Up until about 2007, the goal of such attacks was clear: conservatives wanted to replace it with a Chilean-style defined-contribution plan that would be invested in securities. Within its own assumptions, that programme did at least make sense; but since the financial crisis, and with average returns from Wall Street now sharply negative over an entire decade, both the logic and the political support for any such programme have evaporated.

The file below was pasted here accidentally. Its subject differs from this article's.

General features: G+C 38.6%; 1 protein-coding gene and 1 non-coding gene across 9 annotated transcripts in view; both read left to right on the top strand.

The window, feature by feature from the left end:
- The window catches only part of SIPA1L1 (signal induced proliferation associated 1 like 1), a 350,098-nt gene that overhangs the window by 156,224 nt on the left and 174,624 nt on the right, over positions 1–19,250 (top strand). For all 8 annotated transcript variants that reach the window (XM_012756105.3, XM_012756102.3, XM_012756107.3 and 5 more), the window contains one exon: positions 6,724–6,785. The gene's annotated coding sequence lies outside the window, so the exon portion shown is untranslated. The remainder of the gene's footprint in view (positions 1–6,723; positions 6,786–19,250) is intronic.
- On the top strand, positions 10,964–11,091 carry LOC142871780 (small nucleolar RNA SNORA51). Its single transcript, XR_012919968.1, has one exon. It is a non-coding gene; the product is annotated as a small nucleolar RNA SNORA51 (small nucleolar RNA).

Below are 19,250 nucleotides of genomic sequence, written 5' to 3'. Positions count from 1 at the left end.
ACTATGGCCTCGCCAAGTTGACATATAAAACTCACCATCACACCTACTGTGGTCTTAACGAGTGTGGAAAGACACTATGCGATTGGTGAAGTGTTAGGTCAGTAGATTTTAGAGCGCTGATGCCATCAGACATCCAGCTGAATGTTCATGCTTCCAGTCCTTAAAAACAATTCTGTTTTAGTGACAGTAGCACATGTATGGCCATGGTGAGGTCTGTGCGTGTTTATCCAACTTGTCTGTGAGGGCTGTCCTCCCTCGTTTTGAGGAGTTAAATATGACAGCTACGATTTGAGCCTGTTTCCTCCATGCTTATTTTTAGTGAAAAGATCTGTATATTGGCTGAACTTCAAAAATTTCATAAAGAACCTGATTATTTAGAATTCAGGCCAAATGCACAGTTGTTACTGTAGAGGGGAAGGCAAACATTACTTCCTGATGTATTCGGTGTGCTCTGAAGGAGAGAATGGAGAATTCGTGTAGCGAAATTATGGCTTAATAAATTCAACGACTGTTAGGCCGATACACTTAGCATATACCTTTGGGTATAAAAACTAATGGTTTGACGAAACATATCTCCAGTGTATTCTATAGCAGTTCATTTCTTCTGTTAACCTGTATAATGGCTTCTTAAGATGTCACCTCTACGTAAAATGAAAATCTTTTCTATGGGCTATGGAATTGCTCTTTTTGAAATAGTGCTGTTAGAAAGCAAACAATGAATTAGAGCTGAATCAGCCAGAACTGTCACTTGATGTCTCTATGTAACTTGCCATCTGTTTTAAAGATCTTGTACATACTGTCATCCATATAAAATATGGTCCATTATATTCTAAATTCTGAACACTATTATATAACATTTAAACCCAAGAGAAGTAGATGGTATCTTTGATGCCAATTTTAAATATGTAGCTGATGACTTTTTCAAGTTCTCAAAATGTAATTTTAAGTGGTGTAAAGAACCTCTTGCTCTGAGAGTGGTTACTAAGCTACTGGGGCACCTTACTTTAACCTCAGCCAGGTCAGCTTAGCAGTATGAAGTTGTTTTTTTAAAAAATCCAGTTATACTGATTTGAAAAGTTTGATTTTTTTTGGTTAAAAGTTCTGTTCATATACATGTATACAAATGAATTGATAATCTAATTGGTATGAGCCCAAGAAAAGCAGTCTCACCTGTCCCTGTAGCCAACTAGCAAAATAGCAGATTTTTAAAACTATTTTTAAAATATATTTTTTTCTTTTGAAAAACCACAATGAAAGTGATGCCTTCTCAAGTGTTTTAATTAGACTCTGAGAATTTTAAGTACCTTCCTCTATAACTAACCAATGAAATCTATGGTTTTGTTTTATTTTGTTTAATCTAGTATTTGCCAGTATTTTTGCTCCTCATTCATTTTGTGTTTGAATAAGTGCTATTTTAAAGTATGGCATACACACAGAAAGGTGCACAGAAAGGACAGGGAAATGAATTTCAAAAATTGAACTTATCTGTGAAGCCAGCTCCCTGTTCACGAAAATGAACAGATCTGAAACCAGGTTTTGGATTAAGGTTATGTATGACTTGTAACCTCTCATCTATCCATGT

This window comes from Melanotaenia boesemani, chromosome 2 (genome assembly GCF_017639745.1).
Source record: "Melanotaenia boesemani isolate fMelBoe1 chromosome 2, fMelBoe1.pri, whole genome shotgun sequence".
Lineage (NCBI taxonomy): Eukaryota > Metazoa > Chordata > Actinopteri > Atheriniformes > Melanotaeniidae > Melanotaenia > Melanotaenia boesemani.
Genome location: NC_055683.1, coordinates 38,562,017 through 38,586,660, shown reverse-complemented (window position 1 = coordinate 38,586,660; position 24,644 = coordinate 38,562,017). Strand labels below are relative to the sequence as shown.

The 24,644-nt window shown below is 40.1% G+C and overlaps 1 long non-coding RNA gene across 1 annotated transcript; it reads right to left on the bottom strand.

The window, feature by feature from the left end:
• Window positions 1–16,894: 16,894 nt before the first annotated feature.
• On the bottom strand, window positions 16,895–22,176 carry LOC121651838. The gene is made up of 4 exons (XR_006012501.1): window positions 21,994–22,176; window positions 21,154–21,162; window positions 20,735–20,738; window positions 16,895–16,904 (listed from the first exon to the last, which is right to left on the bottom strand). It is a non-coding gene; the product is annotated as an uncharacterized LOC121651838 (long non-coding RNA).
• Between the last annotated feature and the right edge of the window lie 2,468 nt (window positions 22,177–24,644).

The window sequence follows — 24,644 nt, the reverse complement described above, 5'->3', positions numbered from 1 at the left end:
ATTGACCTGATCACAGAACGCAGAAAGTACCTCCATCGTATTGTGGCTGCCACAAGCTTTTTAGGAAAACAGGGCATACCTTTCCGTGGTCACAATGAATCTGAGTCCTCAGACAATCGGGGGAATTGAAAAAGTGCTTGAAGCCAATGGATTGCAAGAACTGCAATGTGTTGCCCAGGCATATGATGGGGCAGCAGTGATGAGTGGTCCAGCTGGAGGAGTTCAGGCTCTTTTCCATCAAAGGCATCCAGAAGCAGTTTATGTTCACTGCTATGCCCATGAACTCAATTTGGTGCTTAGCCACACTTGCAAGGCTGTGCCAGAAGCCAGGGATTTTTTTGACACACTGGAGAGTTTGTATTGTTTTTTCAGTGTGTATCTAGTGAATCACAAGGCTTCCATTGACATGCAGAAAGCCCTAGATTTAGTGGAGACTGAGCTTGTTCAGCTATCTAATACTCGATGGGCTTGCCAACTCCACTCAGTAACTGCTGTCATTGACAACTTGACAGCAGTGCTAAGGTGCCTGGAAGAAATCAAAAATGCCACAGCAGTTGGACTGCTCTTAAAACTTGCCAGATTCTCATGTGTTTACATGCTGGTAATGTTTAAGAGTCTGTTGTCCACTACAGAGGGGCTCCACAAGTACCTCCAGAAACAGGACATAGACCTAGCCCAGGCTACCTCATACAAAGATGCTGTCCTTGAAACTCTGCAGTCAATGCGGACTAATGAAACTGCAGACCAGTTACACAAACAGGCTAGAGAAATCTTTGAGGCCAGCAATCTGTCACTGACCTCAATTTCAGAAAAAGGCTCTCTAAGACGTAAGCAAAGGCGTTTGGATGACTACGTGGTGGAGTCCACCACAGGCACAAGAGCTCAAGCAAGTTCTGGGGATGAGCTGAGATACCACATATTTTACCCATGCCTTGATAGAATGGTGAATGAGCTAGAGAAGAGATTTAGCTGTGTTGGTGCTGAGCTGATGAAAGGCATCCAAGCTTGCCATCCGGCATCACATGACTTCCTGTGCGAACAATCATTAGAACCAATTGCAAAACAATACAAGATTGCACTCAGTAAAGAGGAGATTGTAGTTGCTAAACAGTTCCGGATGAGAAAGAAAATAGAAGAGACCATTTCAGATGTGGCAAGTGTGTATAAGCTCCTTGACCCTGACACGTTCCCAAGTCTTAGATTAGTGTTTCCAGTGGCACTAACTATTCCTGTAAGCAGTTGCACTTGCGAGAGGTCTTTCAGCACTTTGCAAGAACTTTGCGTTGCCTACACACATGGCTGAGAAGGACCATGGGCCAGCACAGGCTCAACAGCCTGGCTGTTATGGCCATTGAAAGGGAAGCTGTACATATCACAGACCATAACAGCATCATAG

This “goal” would represent two fundamental changes: (a) investing surplus funds in risky securities as opposed to government bonds; and (b) converting a defined benefits program to a defined contribution program. Part (a) was supposed to increase the expected return at the cost of bearing stock market risk – which as M.S. notes has witnessed average returns being well below expected returns of late. The Galveston Plan, however, implemented part (b) but kept surplus funds in a portfolio with lower risk and lower expected return. But not everyone was necessarily better off under this Galveston Plan.